1.1 Purpose and scope
The Climate Change Authority is an independent statutory authority, established to provide expert advice on Australian climate change policy. Its work is guided by a set of principles under the Climate Change Authority Act 2011 (Cth) which requires that climate change measures should be economically efficient, environmentally effective, support the development of an effective global response to climate change, and be consistent with Australia’s foreign policy and trade objectives. These principles have guided the analysis in this report.
As a high-emitting developed country, Australia has a responsibility to bear its share of the deep reductions required in global emissions to hold global average temperatures below 2 degrees compared with pre-industrial levels.
Australia can complement its domestic efforts by purchasing genuine emissions reductions from elsewhere in the world: they will have the same effect on climate outcomes as domestic reductions. Global carbon markets make it possible to access these reductions. By expanding the available set of emissions reduction opportunities, they help to reduce costs and drive greater action.
In its report, Reducing Australia’s Greenhouse Gas Emissions—Targets and Progress Review, Final Report (CCA 2014), the Authority recommended that the government:
- use international emissions reductions to bridge the gap between domestic reductions and its recommended target
- establish a fund to purchase international units for this purpose.
This paper examines the general case for the use of international emissions reductions in more detail. It investigates:
- the benefits and risks of using international units (Chapter 2)
- the types of units that would be suitable for Australia to use (Chapter 3)
- the availability and costs of those units (Chapter 4)
- arrangements for actually purchasing those units (Chapter 5).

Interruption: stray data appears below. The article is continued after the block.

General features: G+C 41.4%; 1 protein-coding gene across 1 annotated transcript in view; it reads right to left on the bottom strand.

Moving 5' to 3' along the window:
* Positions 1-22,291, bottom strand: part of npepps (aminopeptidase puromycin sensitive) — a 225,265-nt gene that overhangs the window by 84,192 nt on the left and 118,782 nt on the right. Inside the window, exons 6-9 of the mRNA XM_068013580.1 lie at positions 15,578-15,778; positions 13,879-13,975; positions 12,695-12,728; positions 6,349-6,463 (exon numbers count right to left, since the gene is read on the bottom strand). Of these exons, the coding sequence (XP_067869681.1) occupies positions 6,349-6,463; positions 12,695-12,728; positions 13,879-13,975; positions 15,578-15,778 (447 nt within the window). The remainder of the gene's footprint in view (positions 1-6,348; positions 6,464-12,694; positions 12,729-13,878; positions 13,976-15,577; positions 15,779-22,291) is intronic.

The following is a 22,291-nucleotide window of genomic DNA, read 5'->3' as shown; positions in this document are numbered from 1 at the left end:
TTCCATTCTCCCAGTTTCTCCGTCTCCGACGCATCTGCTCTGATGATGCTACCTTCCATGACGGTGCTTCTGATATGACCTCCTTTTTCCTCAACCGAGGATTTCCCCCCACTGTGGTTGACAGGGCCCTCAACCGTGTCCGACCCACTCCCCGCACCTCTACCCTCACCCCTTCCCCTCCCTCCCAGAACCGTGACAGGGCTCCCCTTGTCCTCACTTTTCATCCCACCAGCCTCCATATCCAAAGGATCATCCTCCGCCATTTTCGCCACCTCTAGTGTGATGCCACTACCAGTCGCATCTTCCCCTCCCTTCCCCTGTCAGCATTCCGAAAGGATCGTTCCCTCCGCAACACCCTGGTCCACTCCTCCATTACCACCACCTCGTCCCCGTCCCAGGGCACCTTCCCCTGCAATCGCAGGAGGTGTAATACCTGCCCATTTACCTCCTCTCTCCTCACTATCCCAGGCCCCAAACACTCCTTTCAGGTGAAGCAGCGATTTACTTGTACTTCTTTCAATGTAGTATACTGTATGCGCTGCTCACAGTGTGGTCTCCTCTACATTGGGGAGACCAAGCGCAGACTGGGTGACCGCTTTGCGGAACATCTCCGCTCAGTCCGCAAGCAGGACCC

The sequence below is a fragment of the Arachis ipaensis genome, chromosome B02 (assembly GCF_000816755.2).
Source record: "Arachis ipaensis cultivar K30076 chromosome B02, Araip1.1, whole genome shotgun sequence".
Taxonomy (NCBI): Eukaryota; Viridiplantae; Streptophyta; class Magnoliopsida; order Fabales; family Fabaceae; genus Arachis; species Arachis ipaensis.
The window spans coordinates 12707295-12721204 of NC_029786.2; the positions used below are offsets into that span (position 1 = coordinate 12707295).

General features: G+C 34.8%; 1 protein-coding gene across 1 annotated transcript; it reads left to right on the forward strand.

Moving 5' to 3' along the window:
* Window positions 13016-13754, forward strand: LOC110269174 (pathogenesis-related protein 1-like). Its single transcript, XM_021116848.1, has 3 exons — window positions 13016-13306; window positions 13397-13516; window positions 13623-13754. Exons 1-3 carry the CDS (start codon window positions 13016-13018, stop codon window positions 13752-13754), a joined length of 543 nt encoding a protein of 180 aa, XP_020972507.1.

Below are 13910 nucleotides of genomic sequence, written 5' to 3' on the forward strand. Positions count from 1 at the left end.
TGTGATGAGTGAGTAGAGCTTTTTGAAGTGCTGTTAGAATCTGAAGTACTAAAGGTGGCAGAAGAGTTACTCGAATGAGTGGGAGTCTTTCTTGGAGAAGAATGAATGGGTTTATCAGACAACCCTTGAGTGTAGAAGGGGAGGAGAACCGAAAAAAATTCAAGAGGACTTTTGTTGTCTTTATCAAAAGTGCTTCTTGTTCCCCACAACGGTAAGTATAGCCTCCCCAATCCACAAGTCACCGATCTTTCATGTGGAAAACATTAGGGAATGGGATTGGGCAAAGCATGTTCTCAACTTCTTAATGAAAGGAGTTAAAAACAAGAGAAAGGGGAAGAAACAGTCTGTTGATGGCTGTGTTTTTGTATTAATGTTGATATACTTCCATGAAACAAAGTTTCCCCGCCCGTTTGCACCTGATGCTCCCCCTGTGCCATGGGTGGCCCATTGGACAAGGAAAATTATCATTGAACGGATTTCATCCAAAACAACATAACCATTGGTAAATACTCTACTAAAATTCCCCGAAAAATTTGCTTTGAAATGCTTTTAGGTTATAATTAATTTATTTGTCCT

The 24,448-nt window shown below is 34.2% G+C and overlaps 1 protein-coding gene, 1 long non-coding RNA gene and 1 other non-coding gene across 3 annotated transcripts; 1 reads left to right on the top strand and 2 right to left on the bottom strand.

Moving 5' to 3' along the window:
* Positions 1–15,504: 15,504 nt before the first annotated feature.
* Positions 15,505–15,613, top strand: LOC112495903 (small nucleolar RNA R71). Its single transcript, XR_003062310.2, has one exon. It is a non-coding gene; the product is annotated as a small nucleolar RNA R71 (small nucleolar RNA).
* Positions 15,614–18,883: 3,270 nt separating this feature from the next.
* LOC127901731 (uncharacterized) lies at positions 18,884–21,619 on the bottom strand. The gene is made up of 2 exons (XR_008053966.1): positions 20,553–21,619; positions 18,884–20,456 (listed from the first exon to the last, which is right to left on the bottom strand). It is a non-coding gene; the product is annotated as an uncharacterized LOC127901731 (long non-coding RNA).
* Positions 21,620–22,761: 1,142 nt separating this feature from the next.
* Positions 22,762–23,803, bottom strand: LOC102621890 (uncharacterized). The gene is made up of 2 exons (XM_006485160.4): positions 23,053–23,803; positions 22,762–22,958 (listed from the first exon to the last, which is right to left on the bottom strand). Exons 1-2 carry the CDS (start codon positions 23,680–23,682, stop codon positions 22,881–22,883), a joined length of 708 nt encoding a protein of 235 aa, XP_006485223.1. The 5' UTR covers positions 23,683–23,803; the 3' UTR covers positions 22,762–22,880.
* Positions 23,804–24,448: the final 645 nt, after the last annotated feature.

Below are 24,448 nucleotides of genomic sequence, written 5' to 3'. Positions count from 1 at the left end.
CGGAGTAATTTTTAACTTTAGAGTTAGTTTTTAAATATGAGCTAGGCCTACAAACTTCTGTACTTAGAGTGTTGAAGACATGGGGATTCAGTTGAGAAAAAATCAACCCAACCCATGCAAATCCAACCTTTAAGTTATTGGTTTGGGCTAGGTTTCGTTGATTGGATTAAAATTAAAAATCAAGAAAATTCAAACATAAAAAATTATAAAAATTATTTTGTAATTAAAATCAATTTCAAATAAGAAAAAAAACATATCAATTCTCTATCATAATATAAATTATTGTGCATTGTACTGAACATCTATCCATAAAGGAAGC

The paper draws on lessons from international experience and over a decade of carbon market operation. In conducting this research, the Authority has consulted widely with market analysts, fund managers, administrators of other government purchase programs, multilateral development banks and other interested stakeholders.
1.2 Policy context
Australia has joined the second commitment period of the Kyoto Protocol, which covers the period 2013 to 2020. The Kyoto Protocol allows for trade in emissions reduction units to give countries more flexibility to meet their targets. Australia’s Kyoto Protocol target is net of trade—emissions reductions purchased count toward the target; those that are sold do not (Appendix A provides more information on the Kyoto Protocol).
The government can buy international units directly through a government purchase program, or make arrangements to encourage private sector purchases.
Other countries have used both of these approaches to help achieve their emissions reduction targets. The European Union Emission Trading System (EU ETS) for example, allows liable facilities to use a limited number of international units towards meeting their compliance obligations under that system. New Zealand also provides for international units to be used against obligations under its domestic scheme. Japanese businesses purchased international units to achieve their targets in the period to 2012. Many national governments have established purchase programs to buy international units directly, including Japan, Norway, Sweden, Austria and France.
The Australian Government intends to replace the carbon pricing mechanism, which is designed to allow liable entities to purchase international units, with the Direct Action Plan. The Emissions Reduction Fund (ERF), which is to be the centrepiece of the Plan, will purchase emissions reductions from individuals and businesses. It will also ‘safeguard’ emissions reductions achieved by imposing compliance obligations on some large facilities that exceed their historical emissions baseline; this safeguard mechanism is still being designed.
The government is committed to reducing emissions by 5 per cent (compared with 2000) by 2020, and will review this target in 2015. International emissions reductions could have a role to play in meeting the 5 per cent target in the event that domestic efforts fall short. Submissions on the development of the ERF suggested that the government establish a ‘strategic reserve’ of this nature (AiGroup 2014, BCA 2014). International emissions reductions could also be used to go beyond the minimum 5 per cent target and achieve a stronger target in a cost-effective way as recommended by the Authority.
This paper is intended to provide a constructive contribution to Australia’s consideration of the use of international units in helping to meet its emissions reduction targets now and into the future.